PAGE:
Herramientas del Content Curator | Doculinux El Content Curator es una expresión que proviene del ámbito anglosajón y que ahora, poco a poco, empieza a calar por aquí. Desde el punto de vista profesional creo que los documentalistas tenemos mucho que decir en este sentido y puede convertirse en un futuro nicho de empleo para nosotros. Definiciones hay muchas en internet y muy buenas. Al ser la primera vez que hablo de este perfil profesional en el blog, he decidido partir la entrada en dos, primero tratando de definir al Content Curator y luego elaborando una lista de herramientas que podría emplear en su labor. Definición El primero en utilizar el término fue Rohit Bhargava en su “ Manifesto For The Content Curator: The Next Big Social Media Job Of The Future? A Content Curator is someone who continually finds, groups, organizes and shares the best and most relevant content on a specific issue online. Volvemos de nuevo al tema de la especialización porque, ¿cómo si no iba a ser un intermediario “crítico” del conocimiento?.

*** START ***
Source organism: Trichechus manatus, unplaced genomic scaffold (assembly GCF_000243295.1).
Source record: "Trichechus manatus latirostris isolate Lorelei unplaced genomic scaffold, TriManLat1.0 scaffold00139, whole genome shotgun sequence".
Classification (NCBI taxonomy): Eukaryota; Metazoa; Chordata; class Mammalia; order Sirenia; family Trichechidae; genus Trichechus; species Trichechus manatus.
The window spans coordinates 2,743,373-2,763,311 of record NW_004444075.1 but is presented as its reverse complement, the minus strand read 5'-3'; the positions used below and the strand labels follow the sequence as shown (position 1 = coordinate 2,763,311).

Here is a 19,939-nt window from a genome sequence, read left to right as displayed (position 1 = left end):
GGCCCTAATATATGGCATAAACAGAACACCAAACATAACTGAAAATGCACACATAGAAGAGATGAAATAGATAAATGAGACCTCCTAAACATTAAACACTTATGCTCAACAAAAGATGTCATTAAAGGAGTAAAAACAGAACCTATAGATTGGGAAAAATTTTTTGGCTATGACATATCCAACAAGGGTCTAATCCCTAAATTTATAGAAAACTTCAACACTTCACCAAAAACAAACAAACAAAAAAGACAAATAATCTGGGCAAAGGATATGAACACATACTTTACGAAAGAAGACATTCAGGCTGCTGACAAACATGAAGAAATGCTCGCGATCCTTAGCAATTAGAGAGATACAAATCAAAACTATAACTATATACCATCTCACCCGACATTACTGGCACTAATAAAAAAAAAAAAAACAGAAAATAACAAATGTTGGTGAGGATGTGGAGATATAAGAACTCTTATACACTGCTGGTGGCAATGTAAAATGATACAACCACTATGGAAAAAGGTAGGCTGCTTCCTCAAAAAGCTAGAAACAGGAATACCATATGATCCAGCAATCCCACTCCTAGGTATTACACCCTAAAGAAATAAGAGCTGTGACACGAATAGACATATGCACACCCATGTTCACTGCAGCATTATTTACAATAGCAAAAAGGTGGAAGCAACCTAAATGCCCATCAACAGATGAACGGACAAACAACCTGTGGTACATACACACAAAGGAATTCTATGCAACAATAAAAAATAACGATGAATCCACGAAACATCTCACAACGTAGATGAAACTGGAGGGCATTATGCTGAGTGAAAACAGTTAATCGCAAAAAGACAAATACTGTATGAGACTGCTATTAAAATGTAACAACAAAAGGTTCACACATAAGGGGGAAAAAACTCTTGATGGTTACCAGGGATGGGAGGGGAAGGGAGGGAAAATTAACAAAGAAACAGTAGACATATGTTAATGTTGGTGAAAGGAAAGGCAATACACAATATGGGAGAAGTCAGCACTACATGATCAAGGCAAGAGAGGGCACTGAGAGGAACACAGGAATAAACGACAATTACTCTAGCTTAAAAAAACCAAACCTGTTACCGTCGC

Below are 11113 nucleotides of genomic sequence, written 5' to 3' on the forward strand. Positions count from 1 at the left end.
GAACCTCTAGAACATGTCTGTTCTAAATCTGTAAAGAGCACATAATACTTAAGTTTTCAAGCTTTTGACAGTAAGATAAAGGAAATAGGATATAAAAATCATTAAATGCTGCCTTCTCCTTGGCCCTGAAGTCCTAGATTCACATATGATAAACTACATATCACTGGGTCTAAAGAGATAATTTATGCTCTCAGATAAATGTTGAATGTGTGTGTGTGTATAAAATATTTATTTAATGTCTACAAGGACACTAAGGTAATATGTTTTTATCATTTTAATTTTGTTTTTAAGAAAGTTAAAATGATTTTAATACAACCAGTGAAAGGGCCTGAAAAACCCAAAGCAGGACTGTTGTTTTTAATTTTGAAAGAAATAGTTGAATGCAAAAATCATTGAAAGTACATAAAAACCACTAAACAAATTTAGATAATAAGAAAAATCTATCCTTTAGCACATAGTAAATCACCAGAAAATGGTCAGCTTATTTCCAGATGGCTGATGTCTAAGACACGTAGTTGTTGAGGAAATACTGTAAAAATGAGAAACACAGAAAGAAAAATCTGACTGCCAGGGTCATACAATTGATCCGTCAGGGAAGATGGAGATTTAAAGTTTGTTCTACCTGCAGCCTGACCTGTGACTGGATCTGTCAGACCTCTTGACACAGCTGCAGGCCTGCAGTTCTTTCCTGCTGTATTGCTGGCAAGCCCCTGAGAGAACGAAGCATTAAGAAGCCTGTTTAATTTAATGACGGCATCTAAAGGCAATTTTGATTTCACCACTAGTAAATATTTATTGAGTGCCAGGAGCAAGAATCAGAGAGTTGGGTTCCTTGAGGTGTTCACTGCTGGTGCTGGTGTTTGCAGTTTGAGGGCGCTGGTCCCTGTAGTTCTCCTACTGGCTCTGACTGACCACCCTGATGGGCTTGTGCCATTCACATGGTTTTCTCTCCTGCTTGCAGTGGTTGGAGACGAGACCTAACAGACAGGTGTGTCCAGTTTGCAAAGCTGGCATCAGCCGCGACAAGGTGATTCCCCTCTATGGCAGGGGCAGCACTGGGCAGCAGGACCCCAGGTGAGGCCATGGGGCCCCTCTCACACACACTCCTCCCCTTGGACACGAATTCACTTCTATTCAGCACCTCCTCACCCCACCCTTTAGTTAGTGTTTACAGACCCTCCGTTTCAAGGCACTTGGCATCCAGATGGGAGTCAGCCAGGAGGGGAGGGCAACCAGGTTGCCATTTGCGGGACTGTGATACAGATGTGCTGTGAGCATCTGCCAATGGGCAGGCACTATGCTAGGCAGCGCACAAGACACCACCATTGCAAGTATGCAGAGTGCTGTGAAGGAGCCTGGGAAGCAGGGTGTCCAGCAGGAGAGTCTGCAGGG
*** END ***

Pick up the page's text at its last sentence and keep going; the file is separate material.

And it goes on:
The trap of social media noise If we put a number on it, people will try to make the number go up. Now that everyone is a marketer, many people are looking for a louder megaphone, a chance to talk about their work, their career, their product... and social media looks like the ideal soapbox, a free opportunity to shout to the masses. But first, we're told to make that number go up. Increase the number of fans, friends and followers, so your shouts will be heard. The problem of course is that more noise is not better noise. In Corey's words, the conventional, broken wisdom is: Follow a ton of people to get people to follow backFocus on the # of followers, not the interests of followers or your relationship with them.Pump links through the social platform (take your pick, or do them all!) This looks like winning (the numbers are going up!) Leadership (even idea leadership) scares many people, because it requires you to own your words, to do work that matters. Relentlessly focus.